Tuesday, December 23, 2008

DNR Announces $925,000 Federal Grant for Coastal Wetland Protection in Door County

MADISON -- Department of Natural Resources (DNR) Secretary Matt Frank today announced the agency will receive a $925,000 federal grant from the U.S. Fish and Wildlife Service for the preservation of coastal wetlands on the Northern Door Peninsula as part of the 2009 National Coastal Wetlands Conservation Grant Program. DNR will match the amount through the Knowles-Nelson Stewardship Program and acquire 448 acres of State Natural Area lands in the Baileys Harbor area of Door County, including the habitat of the largest known breeding population of the federally endangered Hine’s emerald dragonfly.

“We are happy to receive these important federal funds which will allow us to better protect an endangered species as well as Door County’s coastal wetlands,” Frank said. “Joint efforts such as this are a huge step forward in making sure we protect critical habitats in Wisconsin, not just for decades to come but for centuries to come.”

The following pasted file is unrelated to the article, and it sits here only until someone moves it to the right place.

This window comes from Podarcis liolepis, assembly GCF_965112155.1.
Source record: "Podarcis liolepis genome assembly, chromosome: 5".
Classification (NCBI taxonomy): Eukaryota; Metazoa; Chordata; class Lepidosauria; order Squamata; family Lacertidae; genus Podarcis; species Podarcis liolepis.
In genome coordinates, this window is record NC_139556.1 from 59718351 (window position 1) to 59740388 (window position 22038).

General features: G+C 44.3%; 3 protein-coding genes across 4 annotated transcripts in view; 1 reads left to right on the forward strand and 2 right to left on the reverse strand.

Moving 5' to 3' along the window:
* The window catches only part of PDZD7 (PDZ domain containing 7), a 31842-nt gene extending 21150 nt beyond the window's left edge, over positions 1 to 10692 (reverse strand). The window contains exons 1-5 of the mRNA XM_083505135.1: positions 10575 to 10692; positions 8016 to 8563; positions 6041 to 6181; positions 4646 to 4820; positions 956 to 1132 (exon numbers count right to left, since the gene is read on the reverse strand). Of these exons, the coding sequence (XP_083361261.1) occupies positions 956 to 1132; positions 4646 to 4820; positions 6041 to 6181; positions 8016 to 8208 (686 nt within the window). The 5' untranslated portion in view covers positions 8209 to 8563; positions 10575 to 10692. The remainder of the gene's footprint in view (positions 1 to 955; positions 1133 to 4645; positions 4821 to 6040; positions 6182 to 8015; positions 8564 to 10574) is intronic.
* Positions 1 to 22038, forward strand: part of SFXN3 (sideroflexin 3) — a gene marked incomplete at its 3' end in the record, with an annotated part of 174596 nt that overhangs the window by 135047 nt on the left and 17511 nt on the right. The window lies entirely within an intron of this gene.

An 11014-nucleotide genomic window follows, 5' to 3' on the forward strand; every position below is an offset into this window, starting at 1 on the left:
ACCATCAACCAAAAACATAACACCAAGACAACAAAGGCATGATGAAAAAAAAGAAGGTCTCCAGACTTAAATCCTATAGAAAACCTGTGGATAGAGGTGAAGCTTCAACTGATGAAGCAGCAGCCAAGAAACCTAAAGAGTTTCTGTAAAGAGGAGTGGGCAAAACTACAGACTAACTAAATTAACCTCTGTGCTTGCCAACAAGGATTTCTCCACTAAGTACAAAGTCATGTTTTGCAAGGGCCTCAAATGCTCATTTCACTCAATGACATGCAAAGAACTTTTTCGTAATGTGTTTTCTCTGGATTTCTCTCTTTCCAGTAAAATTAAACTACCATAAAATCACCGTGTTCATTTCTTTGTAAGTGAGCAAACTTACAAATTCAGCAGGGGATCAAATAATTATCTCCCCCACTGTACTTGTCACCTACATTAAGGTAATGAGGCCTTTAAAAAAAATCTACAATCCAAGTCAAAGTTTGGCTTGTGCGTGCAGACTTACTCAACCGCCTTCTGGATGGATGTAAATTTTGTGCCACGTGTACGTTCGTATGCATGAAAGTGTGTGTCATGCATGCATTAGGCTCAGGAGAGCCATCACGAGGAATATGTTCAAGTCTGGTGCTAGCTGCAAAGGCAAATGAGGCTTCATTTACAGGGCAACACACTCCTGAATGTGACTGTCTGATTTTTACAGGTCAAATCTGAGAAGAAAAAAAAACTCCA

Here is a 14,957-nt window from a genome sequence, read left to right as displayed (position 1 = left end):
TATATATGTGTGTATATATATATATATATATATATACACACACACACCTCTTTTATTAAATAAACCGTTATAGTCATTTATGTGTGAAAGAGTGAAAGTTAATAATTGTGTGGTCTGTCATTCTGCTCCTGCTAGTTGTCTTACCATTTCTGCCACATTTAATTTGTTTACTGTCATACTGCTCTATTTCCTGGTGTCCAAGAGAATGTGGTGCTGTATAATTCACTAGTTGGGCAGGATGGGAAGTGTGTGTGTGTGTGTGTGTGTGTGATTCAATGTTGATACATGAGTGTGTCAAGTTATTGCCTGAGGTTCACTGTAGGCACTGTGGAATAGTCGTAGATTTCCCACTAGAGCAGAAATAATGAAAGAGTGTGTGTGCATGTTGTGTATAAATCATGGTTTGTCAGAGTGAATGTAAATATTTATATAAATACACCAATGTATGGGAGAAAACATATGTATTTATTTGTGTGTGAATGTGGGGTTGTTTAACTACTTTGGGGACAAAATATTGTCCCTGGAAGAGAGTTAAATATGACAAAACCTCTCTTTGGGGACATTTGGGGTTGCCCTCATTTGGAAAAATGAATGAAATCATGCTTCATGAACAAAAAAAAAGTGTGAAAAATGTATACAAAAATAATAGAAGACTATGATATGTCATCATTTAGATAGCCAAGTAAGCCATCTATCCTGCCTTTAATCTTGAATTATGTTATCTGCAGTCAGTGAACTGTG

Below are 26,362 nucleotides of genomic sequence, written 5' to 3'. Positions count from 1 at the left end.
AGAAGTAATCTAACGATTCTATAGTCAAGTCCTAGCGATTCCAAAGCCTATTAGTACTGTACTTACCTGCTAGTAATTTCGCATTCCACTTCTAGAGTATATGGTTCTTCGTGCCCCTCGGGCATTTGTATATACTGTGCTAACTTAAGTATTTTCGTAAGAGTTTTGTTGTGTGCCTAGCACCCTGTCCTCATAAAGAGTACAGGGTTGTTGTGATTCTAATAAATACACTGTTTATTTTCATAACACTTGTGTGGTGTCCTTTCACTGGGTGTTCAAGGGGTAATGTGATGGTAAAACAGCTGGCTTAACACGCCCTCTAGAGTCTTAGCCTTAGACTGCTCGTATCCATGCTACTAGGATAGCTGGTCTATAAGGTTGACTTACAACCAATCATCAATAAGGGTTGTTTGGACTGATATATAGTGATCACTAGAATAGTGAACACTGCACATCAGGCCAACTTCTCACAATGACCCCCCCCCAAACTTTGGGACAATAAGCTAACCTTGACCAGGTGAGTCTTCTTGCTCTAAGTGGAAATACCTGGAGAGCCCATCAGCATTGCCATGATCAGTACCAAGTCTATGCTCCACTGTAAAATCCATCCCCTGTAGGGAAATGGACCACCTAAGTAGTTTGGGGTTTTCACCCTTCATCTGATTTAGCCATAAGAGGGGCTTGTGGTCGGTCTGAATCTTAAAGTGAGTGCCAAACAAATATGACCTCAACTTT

DNR will provide Stewardship Grants, along with these federal funds, to The Nature Conservancy, Ridges Sanctuary, and Door County Land Trust to acquire land within their natural area project boundaries. Acquiring the land will protect the area from development. In addition to protecting critical habitat, the lands purchased with grant funds will be open for public recreation including opportunities for scientific research and environmental education.

The federally endangered Hine’s emerald dragonfly has been threatened from habitat loss as a result of urban and industrial development. The species lives in spring-fed marshes and sedge meadows on the Door Peninsula. The bays adjacent to Baileys Harbor also provide important feeding and spawning grounds for native and sport fish, including northern pike, yellow perch, small mouth bass and lake whitefish. More than 140 species of birds use the area for nesting and as a migration stopover. The Northern Door Peninsula also hosts a wide range of Great Lakes endemic plants, including 17 species that are threatened or endangered in the state of Wisconsin.

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